Ondine once said, "I was at an orgy, and [Warhol] was, ah, this great presence in the back of the room. And this orgy was run by a friend of mine, and, so, I said to this person, 'Would you please mind throwing that thing [Warhol] out of here?' And that thing was thrown out of there, and when he came up to me the next time, he said to me, 'Nobody has ever thrown me out of a party.' He said, 'You know? Don't you know who I am?' And I said, 'Well, I don't give a good flying fuck who you are. You just weren't there. You weren't involved...'"
Not only was Billy Name responsible for the silver look of the Factory, but he also found The Factory's beloved red couch. He discovered it on the sidewalk of 47th street during one of his "midnight outings." He dragged it back to the Factory, where it quickly became a favorite place for Factory guests to crash, usually after coming down from speed. During its stay at the Factory, the couch became a focal point for many photographs and films from the Silver era, including Couch and Blow Job. It was stolen in 1968 during the move when it was left unattended on the sidewalk for a short while.
Friends of Warhol and superstars who hung around the Factory include Edie Sedgwick, Gerard Malanga, Ondine, Ivy Nicholson, Ingrid Superstar, Anita Pallenberg, Nico, The Velvet Underground (Lou Reed, Sterling Morrison, Maureen Tucker, and John Cale), Johnny Conflict, Candy Darling, Jeremiah Newton, Jim Morrison, Jackie Curtis, Gage Henrich, Frank Holliday, Holly Woodlawn, Viva, Billy Name, Rotten Rita, David Bowie, Freddie Herko, Mario Montez, Brian Jones, Grace Jones, Mick Jagger, Noelle Wolf, Joe Dallesandro, Naomi Levine, Joe Dro, Paul Morrissey, Stephen Shore, Betsey Johnson, Truman Capote, Becky D, Fernando Arrabal, Taylor Mead, Mary Woronov, Ronnie Cutrone, Jane Forth, Lenny Dahl, Neke Carson, Baby Jane Holzer, Ultra Violet, Brigid Polk, Rickpat F, Paul America, Penny Arcade, Bobby Driscoll, Herbert Muschamp Peter Gramlique, and John Giorno, Brigid Berlin, Danny Williams, Chuck Wein, William Burroughs, Ulli Lommel, although there were many other visitors as well.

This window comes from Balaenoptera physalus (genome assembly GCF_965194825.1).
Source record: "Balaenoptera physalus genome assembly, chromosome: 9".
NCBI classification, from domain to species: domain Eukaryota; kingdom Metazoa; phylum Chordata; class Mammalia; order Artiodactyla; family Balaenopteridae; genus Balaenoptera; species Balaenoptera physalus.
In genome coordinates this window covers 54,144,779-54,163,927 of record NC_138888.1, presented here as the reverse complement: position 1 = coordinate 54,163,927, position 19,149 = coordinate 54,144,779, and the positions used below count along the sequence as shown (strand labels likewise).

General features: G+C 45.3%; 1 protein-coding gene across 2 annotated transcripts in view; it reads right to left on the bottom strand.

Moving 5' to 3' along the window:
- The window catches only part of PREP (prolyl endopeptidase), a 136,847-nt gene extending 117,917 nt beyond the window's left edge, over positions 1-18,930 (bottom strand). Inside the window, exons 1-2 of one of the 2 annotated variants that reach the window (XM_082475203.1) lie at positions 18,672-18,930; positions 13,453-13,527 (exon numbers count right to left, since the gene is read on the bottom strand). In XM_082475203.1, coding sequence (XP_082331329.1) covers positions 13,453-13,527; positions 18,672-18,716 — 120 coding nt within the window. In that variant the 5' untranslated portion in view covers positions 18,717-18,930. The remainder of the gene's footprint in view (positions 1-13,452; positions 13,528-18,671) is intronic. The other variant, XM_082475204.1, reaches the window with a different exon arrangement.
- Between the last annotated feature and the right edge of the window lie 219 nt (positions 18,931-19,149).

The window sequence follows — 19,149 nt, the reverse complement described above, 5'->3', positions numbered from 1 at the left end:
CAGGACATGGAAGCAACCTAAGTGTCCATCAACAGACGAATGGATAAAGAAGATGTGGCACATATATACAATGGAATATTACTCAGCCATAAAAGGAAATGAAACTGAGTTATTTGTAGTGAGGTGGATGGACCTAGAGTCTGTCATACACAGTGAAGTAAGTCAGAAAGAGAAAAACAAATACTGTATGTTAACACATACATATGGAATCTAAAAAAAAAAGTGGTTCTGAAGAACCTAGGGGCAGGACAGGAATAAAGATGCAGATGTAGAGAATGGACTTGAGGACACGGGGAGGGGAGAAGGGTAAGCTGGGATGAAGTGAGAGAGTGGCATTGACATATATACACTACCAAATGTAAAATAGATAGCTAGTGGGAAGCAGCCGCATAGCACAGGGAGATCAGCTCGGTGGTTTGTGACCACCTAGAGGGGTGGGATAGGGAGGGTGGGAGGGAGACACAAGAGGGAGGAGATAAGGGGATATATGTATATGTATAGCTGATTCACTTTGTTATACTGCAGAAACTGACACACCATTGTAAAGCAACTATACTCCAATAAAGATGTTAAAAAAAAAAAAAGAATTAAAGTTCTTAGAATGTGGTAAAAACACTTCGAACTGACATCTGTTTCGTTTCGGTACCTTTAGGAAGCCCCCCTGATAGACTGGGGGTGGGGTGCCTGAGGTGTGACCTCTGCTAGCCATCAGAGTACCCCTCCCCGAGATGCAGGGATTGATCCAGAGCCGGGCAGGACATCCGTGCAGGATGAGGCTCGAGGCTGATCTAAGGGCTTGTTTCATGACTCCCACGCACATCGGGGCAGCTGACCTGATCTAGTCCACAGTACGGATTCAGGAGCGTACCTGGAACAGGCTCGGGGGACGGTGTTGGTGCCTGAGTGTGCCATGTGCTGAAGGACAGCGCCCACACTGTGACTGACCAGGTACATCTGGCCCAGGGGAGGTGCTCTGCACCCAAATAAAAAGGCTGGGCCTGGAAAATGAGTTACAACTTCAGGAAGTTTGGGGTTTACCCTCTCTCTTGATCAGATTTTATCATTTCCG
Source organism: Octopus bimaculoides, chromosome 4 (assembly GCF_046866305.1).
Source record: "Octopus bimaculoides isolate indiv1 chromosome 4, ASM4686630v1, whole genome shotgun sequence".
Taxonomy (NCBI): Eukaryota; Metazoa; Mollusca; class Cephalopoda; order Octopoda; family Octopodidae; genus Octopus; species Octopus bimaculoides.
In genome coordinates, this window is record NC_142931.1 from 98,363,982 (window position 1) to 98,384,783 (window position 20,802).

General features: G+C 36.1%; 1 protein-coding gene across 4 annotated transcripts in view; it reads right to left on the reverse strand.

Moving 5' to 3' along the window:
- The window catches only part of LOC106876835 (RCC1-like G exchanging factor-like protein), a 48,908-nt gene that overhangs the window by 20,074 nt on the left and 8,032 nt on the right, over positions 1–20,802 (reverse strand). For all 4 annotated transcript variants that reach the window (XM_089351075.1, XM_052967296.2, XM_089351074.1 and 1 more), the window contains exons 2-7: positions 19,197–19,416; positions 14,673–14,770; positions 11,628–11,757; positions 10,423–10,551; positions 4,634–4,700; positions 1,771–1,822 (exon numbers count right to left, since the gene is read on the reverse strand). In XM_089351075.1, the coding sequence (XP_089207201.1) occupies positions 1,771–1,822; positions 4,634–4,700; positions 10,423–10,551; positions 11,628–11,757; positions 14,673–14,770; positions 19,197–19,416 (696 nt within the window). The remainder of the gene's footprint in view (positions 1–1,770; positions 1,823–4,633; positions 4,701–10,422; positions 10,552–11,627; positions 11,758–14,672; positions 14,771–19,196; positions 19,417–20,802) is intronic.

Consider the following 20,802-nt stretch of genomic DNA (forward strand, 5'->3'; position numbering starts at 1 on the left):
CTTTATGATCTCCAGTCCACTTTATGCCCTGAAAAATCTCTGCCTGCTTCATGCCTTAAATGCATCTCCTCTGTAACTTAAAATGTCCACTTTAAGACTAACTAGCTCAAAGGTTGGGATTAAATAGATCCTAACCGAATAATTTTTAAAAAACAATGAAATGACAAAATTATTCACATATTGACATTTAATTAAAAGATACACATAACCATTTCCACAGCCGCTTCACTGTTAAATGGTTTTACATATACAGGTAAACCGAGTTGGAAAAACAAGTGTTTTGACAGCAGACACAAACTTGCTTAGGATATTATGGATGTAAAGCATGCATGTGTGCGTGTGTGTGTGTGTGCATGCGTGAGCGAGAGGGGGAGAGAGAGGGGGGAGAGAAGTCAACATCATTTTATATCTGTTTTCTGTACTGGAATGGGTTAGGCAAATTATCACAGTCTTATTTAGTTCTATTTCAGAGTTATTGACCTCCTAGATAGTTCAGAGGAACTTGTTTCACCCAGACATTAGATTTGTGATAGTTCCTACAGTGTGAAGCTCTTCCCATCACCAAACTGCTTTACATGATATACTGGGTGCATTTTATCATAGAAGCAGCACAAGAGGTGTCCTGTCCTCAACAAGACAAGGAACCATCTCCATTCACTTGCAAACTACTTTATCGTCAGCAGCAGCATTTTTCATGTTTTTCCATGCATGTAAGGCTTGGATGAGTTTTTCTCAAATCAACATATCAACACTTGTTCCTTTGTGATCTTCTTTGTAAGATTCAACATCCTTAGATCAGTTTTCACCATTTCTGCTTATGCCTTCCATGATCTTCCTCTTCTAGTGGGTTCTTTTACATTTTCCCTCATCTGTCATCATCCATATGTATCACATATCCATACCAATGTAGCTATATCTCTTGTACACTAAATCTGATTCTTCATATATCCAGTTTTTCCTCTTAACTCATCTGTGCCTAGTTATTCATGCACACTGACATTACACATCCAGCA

Warhol started shooting movies in the Factory around 1963, when work began on Kiss. Warhol would screen movies at the Factory for his friends before they were released for public audiences. When Warhol could not find traditional theaters to show some of his more provocative films, he would sometimes turn to night-clubs or porn theaters. Here is listed all movies filmed entirely or partly at The Factory. Warhol also shot other films not on this list, however, many have been lost or were never completed.
Later movies were filmed away from the Factory, or in another one of Warhol's New York apartments.
- Alleman, Richard. The Movie Lover's Guide to New York. New York: Harper & Row, 1988. ISBN 0060960809, pp.150-152
- Max's Kansas City's Andy Warhol Biography
- My 15 minutes | Special reports | Guardian Unlimited
- The Warholstars Chronology
- "Billy Name" on the Warhol Stars website